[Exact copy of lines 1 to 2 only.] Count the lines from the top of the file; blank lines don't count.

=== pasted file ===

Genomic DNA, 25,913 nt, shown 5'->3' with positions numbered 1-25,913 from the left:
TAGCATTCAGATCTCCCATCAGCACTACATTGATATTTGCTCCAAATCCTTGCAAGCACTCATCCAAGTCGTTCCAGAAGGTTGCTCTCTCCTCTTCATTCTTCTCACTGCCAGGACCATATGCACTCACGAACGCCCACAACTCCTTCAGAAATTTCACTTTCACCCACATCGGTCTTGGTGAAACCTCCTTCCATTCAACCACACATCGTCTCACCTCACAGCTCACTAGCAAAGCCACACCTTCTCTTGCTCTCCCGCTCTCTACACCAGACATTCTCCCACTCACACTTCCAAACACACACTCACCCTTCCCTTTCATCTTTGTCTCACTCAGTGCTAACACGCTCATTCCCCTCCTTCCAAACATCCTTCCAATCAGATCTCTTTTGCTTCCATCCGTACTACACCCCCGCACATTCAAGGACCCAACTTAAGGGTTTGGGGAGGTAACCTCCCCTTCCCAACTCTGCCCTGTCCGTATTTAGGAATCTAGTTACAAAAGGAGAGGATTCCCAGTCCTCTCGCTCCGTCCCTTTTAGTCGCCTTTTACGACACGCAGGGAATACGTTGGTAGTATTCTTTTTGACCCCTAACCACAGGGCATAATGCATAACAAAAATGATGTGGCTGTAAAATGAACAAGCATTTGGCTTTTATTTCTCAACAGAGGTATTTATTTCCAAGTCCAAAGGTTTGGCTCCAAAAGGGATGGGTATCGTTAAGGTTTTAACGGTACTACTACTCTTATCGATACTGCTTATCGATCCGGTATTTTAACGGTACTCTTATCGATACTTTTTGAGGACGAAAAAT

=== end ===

Genomic DNA, 25,913 nt, shown 5'->3' with positions numbered 1-25,913 from the left:
TAGCATTCAGATCTCCCATCAGCACTACATTGATATTTGCTCCAAATCCTTGCAAGCACTCATCCAAGTCGTTCCAGAAGGTTGCTCTCTCCTCTTCATTCTTCTCACTGCCAGGACCATATGCACTCACGAACGCCCACAACTCCTTCAGAAATTTCACTTTCACCCACATCGGTCTTGGTGAAACCTCCTTCCATTCAACCACACATCGTCTCACCTCACAGCTCACTAGCAAAGCCACACCTTCTCTTGCTCTCCCGCTCTCTACACCAGACATTCTCCCACTCACACTTCCAAACACACACTCACCCTTCCCTTTCATCTTTGTCTCACTCAGTGCTAACACGCTCATTCCCCTCCTTCCAAACATCCTTCCAATCAGATCTCTTTTGCTTCCATCCGTACTACACCCCCGCACATTCAAGGACCCAACTTAAGGGTTTGGGGAGGTAACCTCCCCTTCCCAACTCTGCCCTGTCCGTATTTAGGAATCTAGTTACAAAAGGAGAGGATTCCCAGTCCTCTCGCTCCGTCCCTTTTAGTCGCCTTTTACGACACGCAGGGAATACGTTGGTAGTATTCTTTTTGACCCCTAACCACAGGGCATAATGCATAACAAAAATGATGTGGCTGTAAAATGAACAAGCATTTGGCTTTTATTTCTCAACAGAGGTATTTATTTCCAAGTCCAAAGGTTTGGCTCCAAAAGGGATGGGTATCGTTAAGGTTTTAACGGTACTACTACTCTTATCGATACTGCTTATCGATCCGGTATTTTAACGGTACTCTTATCGATACTTTTTGAGGACGAAAAAT